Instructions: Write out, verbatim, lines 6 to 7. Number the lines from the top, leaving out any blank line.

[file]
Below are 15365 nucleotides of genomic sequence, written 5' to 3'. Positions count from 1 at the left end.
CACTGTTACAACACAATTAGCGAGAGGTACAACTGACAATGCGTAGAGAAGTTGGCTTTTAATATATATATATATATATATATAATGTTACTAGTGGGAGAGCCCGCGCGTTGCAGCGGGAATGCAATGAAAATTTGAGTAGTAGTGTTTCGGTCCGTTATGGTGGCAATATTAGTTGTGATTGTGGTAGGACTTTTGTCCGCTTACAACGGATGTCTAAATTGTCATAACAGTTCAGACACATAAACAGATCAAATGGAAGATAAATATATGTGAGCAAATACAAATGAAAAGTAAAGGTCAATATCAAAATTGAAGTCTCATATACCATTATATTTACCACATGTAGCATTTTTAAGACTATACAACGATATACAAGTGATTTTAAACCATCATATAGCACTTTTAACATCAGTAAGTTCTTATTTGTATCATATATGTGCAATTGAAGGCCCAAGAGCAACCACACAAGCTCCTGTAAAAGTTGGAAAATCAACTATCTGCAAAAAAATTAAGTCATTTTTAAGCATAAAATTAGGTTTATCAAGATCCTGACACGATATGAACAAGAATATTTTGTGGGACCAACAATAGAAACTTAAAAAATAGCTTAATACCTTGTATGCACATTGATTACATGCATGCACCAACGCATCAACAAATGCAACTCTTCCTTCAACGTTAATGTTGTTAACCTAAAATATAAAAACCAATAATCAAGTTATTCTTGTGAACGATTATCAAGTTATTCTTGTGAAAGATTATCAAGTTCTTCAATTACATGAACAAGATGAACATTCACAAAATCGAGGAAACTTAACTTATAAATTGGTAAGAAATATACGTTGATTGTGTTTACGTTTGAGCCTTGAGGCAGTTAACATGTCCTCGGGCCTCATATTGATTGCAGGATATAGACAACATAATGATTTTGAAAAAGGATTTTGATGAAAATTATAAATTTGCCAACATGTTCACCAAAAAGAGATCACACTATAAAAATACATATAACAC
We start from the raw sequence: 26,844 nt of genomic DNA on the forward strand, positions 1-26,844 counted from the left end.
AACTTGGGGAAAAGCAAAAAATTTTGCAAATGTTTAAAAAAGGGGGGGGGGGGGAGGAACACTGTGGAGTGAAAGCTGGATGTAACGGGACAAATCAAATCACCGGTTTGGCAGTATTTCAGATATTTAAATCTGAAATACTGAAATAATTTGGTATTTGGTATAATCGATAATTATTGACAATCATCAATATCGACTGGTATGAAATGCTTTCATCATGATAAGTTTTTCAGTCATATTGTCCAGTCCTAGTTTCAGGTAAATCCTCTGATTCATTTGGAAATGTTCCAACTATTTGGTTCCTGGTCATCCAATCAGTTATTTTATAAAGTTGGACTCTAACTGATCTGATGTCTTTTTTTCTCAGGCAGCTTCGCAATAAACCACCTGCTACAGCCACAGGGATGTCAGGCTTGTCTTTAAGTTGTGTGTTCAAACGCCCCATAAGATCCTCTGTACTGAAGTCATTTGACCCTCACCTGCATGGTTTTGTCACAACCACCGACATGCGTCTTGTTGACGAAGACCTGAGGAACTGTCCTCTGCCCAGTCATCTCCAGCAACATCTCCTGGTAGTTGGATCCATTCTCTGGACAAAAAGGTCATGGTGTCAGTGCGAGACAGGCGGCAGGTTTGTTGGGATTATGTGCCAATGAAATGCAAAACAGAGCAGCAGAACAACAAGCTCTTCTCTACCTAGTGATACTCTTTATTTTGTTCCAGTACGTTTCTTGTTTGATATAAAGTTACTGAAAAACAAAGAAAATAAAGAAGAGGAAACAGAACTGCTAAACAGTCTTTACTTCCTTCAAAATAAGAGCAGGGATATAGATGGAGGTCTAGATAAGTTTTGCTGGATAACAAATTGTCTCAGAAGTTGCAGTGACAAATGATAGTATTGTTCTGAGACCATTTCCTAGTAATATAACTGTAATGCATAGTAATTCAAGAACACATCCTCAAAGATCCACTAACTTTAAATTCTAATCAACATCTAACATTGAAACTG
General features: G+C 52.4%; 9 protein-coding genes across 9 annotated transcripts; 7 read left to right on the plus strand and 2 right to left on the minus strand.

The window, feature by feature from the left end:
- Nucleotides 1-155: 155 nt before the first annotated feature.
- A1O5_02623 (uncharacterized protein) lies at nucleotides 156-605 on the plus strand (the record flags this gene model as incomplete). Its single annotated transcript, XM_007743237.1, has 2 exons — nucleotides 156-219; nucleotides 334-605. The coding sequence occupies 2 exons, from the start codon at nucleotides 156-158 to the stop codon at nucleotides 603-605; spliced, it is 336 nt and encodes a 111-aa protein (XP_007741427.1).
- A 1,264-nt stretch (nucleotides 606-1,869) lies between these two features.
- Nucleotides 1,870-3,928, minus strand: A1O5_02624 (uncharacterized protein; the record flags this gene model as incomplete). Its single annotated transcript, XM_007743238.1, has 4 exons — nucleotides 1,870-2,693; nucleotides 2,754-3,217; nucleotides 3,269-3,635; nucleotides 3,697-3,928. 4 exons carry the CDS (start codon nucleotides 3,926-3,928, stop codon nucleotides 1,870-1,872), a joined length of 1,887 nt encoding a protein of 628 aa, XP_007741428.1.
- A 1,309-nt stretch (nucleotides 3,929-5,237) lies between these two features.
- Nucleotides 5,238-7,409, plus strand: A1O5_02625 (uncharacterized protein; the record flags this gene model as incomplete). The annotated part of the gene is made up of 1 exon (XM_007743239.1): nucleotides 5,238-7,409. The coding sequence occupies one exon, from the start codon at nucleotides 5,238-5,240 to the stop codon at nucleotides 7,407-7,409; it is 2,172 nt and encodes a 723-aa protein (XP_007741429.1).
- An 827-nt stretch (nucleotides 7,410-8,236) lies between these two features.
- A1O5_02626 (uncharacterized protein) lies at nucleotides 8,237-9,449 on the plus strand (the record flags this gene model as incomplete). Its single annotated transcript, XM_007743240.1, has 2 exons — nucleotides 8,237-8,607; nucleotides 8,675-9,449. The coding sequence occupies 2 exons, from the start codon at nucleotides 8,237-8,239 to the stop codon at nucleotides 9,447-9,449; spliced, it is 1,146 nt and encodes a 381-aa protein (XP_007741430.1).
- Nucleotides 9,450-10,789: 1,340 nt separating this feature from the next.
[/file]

The window, feature by feature from the left end:
- Nucleotides 1-155: 155 nt before the first annotated feature.